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Henry Wadsworth Longfellow, ed. Poems of Places: An Anthology in 31 Volumes.
Italy: Vols. XI–XIII. 1876–79.


Sir Walter Scott at Pompeii

By Letitia Elizabeth Landon (1802–1838)

  • (From Black Linn of Linklater)
  • “A fête was given at Pompeii in honor of Scott. All the guests took some character from the Waverley novels. The deserted city echoed with music; lamps flung their light over walls so long unconscious of festivity. The city of the dead suited well the festival of the dying. Sir Walter was present, but unconscious; he sat wan, exhausted, and motionless,—‘the centre of the glittering ring’ formed by his own genius.”

    I SEE the ancient master pale and worn,

    Though on him shines the lovely southern heaven,

    And Naples greets him with festivity.

    The dying by the dead: for his great sake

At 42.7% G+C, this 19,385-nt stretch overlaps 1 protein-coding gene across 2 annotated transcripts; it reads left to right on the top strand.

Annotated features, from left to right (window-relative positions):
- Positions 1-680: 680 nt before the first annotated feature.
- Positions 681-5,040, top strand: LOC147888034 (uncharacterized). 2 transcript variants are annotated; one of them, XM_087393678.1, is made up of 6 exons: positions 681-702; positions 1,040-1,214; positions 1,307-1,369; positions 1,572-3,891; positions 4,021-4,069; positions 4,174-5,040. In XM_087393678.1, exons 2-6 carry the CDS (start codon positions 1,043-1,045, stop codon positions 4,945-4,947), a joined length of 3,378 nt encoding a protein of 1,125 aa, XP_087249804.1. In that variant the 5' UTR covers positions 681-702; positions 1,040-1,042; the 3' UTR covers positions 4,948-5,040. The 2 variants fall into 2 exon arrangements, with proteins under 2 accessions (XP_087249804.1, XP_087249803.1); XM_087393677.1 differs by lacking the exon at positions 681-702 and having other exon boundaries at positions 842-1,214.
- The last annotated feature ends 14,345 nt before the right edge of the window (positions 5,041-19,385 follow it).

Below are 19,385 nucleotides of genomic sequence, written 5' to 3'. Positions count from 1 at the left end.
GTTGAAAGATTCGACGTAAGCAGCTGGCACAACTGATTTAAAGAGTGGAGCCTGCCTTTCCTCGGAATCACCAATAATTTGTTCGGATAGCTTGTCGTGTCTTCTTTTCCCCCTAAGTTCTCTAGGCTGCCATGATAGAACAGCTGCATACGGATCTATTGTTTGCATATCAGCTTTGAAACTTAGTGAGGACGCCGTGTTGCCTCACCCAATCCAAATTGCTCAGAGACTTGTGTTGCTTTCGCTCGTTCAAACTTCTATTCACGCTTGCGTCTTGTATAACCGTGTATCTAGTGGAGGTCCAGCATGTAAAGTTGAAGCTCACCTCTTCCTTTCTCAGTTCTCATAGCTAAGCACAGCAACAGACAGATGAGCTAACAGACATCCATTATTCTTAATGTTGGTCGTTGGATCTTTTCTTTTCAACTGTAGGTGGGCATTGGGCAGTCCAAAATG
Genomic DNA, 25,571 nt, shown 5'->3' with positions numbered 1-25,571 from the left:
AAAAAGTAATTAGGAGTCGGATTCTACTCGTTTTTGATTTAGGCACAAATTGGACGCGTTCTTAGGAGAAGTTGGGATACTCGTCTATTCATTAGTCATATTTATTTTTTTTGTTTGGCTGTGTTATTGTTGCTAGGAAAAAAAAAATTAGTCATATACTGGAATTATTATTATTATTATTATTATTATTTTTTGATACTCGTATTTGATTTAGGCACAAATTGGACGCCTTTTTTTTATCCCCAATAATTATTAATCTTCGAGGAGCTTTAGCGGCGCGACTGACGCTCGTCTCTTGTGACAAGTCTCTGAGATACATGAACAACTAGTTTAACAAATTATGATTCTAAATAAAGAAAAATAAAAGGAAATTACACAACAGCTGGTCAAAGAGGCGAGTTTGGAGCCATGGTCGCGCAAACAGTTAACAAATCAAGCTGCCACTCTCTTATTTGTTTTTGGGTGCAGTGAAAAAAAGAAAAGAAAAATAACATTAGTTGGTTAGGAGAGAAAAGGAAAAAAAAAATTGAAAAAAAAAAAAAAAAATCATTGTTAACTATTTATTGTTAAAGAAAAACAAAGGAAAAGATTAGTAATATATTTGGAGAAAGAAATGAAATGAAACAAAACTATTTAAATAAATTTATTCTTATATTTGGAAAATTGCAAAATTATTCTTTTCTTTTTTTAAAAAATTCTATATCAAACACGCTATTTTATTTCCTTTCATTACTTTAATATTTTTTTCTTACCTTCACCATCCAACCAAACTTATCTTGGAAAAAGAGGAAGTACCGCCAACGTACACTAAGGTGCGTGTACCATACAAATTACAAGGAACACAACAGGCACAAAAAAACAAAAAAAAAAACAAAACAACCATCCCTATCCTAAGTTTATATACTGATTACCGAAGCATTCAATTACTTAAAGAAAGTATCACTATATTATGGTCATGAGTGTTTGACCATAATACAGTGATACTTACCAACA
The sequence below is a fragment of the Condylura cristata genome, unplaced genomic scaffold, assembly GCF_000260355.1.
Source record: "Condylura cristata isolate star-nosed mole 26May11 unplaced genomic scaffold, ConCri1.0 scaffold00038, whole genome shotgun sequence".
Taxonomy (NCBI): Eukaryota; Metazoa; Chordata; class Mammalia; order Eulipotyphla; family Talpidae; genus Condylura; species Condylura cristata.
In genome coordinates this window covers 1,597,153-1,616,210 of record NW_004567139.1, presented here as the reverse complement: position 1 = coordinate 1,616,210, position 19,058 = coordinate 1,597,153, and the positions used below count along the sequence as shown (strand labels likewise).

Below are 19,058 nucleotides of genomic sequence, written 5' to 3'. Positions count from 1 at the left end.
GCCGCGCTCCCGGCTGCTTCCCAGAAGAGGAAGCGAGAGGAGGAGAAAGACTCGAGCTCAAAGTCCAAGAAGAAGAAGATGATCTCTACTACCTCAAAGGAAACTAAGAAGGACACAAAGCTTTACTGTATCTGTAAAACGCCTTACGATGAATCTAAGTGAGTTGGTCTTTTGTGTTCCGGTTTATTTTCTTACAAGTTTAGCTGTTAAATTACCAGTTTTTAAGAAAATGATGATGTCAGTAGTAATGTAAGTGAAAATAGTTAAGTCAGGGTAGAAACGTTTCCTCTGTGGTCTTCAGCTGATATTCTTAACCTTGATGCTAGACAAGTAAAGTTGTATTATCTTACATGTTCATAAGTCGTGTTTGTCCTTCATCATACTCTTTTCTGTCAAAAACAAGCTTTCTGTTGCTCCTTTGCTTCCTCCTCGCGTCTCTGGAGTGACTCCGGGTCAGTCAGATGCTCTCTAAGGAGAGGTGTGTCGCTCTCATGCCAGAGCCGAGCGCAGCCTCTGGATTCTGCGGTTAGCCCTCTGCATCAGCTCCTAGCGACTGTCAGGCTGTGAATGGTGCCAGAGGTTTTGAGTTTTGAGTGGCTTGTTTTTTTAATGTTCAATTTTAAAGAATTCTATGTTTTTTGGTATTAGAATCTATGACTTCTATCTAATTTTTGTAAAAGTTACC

They have laid bare the city of the lost;

    His own creations fill the silent streets;

    The Roman pavement rings with golden spurs,

    The Highland plaid shades dark Italian eyes,

    And the young king himself is Ivanhoe.

    But there the old man sits,—majestic, wan,

    Himself a mighty vision of the past;

    The glorious mind has bowed beneath its toil;

    He does not hear his name on foreign lips

    That thank him for a thousand happy hours;

    He does not see the glittering groups that press

    In wonder and in homage to his side;

    Death is beside his triumph.